Good one, huh? Aaronovitch was on Any questions on BBC Radio 4 today. He was introduced as Orwell award for journalism prize winner, David Aaronovitch. I listened for as long as I could. Maybe it was about 5 minutes. There was a question about supercasinos in the UK and Aaronovitch nattered a while about how the PM is new and the government has to try to be different from its predecessor under Blair and that means that some ministers will have to now say they oppose what they used to support and will have to support what they used to oppose. A bit like Aaronovitch with Jews for Justice for Palestinians and Independent Jewish Voices. Anyway, he then said that he thought there was an element of snobbery in opposition to the placing of supercasinos in poor areas.
And it struck me that this award winning journalist - actually commentator - hasn't got an argument about anything. Look at his thing on anti-zionists. Look at what he had to say about jfjfp and IJV. What's the matter with him? He can't argue for or against an argument. He only ever impugns the motive of the arguer. I hate the overuse of the word totalitarian but it applies in his case. He seems to be saying that if you support a position that Aaronovitch doesn't want you to support then you must have a bad motive. No one is sincere. But no one. And for that he gets prizes. More, he gets an Orwell prize. He says there's no such thing as zionism any more. He said that there is no significant right wing movement to keep the West Bank under Israeli rule and there's no expansionist tendency left in Israeli governing circles. And he won an Orwell prize. Orwellian doesn't get more Orwellian. On which, have some Orwellianisms:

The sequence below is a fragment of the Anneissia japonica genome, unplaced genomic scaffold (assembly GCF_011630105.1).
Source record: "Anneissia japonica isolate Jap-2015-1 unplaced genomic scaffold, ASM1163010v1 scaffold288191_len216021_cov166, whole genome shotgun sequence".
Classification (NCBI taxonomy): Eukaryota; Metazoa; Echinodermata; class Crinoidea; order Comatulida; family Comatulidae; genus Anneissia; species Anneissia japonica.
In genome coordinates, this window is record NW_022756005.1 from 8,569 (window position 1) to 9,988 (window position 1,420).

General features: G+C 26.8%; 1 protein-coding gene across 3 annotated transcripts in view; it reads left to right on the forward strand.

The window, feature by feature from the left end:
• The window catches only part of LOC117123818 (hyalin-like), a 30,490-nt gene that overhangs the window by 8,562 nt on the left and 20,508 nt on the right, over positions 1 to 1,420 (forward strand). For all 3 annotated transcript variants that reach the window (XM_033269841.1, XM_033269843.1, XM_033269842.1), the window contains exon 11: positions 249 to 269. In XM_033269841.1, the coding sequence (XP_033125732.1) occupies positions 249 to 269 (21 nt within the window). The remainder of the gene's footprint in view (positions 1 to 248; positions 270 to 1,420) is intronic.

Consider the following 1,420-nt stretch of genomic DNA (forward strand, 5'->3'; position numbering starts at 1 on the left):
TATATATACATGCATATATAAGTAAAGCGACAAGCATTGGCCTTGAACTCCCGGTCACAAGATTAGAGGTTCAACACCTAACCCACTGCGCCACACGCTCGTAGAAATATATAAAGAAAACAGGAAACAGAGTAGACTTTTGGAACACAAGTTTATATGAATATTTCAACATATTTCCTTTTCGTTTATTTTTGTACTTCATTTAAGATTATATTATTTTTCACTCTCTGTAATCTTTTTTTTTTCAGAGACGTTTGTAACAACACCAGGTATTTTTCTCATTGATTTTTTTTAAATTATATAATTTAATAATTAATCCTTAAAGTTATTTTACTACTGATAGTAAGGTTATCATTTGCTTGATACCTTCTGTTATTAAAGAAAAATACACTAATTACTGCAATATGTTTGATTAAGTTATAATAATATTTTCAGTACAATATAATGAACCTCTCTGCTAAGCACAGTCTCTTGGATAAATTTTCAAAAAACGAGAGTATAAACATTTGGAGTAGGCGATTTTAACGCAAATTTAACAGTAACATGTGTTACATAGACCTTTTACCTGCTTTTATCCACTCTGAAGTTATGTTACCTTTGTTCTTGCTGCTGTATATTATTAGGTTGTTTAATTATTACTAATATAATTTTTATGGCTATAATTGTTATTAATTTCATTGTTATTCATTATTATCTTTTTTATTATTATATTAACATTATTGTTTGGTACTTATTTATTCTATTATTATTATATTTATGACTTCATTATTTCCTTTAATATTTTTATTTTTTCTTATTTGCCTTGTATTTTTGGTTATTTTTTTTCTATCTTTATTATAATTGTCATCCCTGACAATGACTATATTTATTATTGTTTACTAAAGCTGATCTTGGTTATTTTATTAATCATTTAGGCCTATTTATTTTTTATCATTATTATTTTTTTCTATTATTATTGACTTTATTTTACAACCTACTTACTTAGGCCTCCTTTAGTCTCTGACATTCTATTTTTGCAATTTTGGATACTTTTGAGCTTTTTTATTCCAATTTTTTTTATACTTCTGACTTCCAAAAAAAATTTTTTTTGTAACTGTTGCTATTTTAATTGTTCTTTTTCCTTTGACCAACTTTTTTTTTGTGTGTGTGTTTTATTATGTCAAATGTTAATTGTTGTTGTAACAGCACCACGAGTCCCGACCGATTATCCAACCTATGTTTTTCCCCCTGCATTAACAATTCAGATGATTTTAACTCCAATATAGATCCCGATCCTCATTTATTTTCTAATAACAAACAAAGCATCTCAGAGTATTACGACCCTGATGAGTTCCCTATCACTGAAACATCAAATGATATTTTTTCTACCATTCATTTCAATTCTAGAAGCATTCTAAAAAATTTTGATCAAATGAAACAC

WAR IS PEACE
FREEDOM IS SLAVERY
AARONOVITCH IS AN ORWELL PRIZE-WINNING JOURNALIST
*Apparently it bears the imaginitive name The Second Lebanon War. I'm sure Engage calls it the Israel-Hizbollah War. There was an issue a few months back about what to put on the grave stones for the Israeli soldiers who were killed in that war. It was said in all seriousness that the lack of a name for the war was causing more suffering for the grieving families.